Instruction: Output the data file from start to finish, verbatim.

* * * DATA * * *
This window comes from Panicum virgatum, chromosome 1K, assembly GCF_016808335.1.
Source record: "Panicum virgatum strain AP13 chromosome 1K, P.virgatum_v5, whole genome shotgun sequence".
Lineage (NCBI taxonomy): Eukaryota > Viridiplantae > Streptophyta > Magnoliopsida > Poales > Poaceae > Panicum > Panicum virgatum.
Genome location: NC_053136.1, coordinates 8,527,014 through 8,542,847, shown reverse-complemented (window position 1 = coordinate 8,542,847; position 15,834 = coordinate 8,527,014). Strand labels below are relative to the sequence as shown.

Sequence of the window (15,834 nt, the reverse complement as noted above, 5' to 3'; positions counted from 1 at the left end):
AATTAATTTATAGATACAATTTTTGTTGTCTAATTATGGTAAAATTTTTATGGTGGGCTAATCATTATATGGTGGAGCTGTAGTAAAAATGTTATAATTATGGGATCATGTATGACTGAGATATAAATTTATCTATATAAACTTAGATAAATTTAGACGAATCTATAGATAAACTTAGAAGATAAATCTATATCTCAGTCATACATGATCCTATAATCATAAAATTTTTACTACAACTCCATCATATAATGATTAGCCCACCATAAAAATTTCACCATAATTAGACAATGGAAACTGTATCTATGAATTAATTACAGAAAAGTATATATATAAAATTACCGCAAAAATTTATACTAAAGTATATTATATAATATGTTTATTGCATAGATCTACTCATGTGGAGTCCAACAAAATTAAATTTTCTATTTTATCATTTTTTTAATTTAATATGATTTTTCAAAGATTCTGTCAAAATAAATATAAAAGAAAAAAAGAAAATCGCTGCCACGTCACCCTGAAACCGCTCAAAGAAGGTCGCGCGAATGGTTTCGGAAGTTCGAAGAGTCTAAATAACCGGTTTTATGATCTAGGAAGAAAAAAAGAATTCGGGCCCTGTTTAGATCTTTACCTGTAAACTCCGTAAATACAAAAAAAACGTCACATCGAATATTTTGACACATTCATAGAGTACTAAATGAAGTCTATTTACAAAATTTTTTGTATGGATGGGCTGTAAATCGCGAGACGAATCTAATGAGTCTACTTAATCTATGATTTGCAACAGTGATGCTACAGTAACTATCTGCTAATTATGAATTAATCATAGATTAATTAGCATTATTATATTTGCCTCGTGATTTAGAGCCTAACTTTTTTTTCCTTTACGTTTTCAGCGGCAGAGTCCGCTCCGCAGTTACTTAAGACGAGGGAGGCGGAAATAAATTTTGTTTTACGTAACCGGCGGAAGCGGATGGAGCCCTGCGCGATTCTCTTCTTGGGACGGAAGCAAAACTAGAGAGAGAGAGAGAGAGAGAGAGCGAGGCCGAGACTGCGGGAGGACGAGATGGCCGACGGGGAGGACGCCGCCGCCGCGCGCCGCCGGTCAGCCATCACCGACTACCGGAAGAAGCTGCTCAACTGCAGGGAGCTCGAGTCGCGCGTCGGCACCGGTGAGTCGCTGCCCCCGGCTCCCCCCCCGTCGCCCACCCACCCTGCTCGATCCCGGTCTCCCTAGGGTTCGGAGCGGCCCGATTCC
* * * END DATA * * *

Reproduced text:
This window comes from Panicum virgatum, chromosome 1K, assembly GCF_016808335.1.
Source record: "Panicum virgatum strain AP13 chromosome 1K, P.virgatum_v5, whole genome shotgun sequence".
Lineage (NCBI taxonomy): Eukaryota > Viridiplantae > Streptophyta > Magnoliopsida > Poales > Poaceae > Panicum > Panicum virgatum.
Genome location: NC_053136.1, coordinates 8,527,014 through 8,542,847, shown reverse-complemented (window position 1 = coordinate 8,542,847; position 15,834 = coordinate 8,527,014). Strand labels below are relative to the sequence as shown.

Sequence of the window (15,834 nt, the reverse complement as noted above, 5' to 3'; positions counted from 1 at the left end):
AATTAATTTATAGATACAATTTTTGTTGTCTAATTATGGTAAAATTTTTATGGTGGGCTAATCATTATATGGTGGAGCTGTAGTAAAAATGTTATAATTATGGGATCATGTATGACTGAGATATAAATTTATCTATATAAACTTAGATAAATTTAGACGAATCTATAGATAAACTTAGAAGATAAATCTATATCTCAGTCATACATGATCCTATAATCATAAAATTTTTACTACAACTCCATCATATAATGATTAGCCCACCATAAAAATTTCACCATAATTAGACAATGGAAACTGTATCTATGAATTAATTACAGAAAAGTATATATATAAAATTACCGCAAAAATTTATACTAAAGTATATTATATAATATGTTTATTGCATAGATCTACTCATGTGGAGTCCAACAAAATTAAATTTTCTATTTTATCATTTTTTTAATTTAATATGATTTTTCAAAGATTCTGTCAAAATAAATATAAAAGAAAAAAAGAAAATCGCTGCCACGTCACCCTGAAACCGCTCAAAGAAGGTCGCGCGAATGGTTTCGGAAGTTCGAAGAGTCTAAATAACCGGTTTTATGATCTAGGAAGAAAAAAAGAATTCGGGCCCTGTTTAGATCTTTACCTGTAAACTCCGTAAATACAAAAAAAACGTCACATCGAATATTTTGACACATTCATAGAGTACTAAATGAAGTCTATTTACAAAATTTTTTGTATGGATGGGCTGTAAATCGCGAGACGAATCTAATGAGTCTACTTAATCTATGATTTGCAACAGTGATGCTACAGTAACTATCTGCTAATTATGAATTAATCATAGATTAATTAGCATTATTATATTTGCCTCGTGATTTAGAGCCTAACTTTTTTTTCCTTTACGTTTTCAGCGGCAGAGTCCGCTCCGCAGTTACTTAAGACGAGGGAGGCGGAAATAAATTTTGTTTTACGTAACCGGCGGAAGCGGATGGAGCCCTGCGCGATTCTCTTCTTGGGACGGAAGCAAAACTAGAGAGAGAGAGAGAGAGAGAGAGCGAGGCCGAGACTGCGGGAGGACGAGATGGCCGACGGGGAGGACGCCGCCGCCGCGCGCCGCCGGTCAGCCATCACCGACTACCGGAAGAAGCTGCTCAACTGCAGGGAGCTCGAGTCGCGCGTCGGCACCGGTGAGTCGCTGCCCCCGGCTCCCCCCCCGTCGCCCACCCACCCTGCTCGATCCCGGTCTCCCTAGGGTTCGGAGCGGCCCGATTCC